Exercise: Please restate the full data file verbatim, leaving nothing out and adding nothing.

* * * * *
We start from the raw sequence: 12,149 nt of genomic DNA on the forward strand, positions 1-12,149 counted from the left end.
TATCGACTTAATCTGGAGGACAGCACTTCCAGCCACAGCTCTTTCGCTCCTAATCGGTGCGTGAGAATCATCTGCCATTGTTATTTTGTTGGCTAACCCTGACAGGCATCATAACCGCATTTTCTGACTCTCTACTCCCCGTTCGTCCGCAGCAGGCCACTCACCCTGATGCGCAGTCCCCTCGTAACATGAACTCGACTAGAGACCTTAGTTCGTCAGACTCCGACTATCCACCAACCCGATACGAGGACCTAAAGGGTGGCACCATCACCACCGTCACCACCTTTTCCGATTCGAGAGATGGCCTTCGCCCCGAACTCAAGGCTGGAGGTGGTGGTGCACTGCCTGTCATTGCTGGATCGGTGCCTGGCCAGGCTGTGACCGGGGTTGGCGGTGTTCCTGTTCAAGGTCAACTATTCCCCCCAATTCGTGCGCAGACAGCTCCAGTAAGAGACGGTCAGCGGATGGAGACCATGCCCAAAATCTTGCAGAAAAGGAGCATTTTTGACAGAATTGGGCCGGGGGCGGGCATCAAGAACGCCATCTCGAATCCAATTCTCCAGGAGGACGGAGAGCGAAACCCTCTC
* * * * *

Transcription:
We start from the raw sequence: 12,149 nt of genomic DNA on the forward strand, positions 1-12,149 counted from the left end.
TATCGACTTAATCTGGAGGACAGCACTTCCAGCCACAGCTCTTTCGCTCCTAATCGGTGCGTGAGAATCATCTGCCATTGTTATTTTGTTGGCTAACCCTGACAGGCATCATAACCGCATTTTCTGACTCTCTACTCCCCGTTCGTCCGCAGCAGGCCACTCACCCTGATGCGCAGTCCCCTCGTAACATGAACTCGACTAGAGACCTTAGTTCGTCAGACTCCGACTATCCACCAACCCGATACGAGGACCTAAAGGGTGGCACCATCACCACCGTCACCACCTTTTCCGATTCGAGAGATGGCCTTCGCCCCGAACTCAAGGCTGGAGGTGGTGGTGCACTGCCTGTCATTGCTGGATCGGTGCCTGGCCAGGCTGTGACCGGGGTTGGCGGTGTTCCTGTTCAAGGTCAACTATTCCCCCCAATTCGTGCGCAGACAGCTCCAGTAAGAGACGGTCAGCGGATGGAGACCATGCCCAAAATCTTGCAGAAAAGGAGCATTTTTGACAGAATTGGGCCGGGGGCGGGCATCAAGAACGCCATCTCGAATCCAATTCTCCAGGAGGACGGAGAGCGAAACCCTCTC